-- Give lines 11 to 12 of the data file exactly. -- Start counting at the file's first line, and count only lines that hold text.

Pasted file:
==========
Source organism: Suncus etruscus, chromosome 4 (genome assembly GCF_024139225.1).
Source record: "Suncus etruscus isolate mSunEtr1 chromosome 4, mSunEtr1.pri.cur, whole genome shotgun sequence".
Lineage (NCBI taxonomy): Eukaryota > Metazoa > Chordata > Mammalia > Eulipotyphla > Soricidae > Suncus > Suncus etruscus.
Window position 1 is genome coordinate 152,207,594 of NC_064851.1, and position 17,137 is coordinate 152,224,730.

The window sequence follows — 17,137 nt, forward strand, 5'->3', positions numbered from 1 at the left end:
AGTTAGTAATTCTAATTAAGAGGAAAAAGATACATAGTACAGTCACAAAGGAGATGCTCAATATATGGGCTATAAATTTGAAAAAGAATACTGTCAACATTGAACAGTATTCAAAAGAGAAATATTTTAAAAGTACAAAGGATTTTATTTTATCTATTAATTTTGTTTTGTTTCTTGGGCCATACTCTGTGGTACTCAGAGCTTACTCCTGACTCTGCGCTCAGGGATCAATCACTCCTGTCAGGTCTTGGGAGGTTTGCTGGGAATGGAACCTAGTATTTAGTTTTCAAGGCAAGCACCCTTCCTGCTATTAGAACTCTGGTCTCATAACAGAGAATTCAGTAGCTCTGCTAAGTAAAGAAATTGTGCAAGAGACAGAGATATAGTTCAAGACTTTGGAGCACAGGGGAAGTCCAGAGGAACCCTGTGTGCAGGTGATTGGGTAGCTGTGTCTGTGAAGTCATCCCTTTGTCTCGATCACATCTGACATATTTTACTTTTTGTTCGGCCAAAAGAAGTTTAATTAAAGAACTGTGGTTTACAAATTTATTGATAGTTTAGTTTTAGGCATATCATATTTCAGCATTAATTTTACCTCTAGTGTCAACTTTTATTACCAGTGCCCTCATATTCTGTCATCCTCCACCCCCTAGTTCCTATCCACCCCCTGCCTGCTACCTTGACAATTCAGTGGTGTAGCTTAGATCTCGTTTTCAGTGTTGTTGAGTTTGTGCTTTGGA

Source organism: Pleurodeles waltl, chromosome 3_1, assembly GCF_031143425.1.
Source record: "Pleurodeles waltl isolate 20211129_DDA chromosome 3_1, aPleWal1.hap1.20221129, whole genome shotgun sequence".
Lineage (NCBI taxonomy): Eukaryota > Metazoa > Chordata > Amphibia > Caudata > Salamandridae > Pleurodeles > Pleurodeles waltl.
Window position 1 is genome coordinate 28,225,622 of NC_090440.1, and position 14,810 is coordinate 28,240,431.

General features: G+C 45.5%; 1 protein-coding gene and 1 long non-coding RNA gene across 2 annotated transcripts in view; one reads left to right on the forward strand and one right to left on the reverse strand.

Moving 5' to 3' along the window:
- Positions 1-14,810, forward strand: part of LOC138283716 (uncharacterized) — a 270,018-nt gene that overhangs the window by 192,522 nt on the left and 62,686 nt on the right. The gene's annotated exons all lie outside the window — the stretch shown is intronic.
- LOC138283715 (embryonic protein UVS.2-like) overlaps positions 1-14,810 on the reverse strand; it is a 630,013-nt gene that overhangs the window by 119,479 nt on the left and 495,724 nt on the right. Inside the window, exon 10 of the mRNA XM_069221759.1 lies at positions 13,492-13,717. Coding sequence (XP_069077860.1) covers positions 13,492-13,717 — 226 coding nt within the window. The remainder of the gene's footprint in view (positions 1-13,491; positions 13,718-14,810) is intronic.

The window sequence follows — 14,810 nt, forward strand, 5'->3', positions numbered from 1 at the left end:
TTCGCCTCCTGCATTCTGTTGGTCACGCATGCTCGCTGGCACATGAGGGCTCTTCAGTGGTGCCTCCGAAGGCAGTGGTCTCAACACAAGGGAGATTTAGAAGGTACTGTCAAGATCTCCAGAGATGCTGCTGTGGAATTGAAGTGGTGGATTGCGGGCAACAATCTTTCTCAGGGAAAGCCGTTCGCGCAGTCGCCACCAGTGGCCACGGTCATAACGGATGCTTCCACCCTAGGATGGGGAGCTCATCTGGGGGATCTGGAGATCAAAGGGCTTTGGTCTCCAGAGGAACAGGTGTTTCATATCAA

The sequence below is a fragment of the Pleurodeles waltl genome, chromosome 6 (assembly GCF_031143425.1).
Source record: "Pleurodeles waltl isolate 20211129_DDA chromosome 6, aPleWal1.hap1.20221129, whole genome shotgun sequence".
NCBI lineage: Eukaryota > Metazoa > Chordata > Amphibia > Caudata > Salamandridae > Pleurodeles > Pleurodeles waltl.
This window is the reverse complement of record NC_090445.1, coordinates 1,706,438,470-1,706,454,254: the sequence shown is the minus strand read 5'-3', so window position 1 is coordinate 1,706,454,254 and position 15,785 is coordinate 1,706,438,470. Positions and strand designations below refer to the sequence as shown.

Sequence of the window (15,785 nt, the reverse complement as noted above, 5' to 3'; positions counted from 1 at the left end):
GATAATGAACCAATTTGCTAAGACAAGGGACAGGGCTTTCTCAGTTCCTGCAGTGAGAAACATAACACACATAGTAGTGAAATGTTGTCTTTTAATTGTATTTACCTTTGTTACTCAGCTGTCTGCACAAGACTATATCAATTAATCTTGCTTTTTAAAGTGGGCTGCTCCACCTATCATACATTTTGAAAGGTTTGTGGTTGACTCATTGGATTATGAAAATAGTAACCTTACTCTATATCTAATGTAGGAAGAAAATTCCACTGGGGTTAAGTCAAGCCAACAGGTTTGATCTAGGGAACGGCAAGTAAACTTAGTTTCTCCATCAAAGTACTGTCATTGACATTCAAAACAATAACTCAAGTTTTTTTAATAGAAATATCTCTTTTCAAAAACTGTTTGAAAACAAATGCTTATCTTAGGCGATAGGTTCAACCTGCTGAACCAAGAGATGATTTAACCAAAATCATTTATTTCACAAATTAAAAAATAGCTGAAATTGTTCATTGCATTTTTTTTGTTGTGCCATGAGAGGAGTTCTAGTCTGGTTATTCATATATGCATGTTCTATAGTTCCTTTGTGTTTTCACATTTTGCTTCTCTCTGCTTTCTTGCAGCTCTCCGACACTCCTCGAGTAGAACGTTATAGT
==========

General features: G+C 45.5%; 1 protein-coding gene and 1 long non-coding RNA gene across 2 annotated transcripts in view; one reads left to right on the forward strand and one right to left on the reverse strand.

Moving 5' to 3' along the window: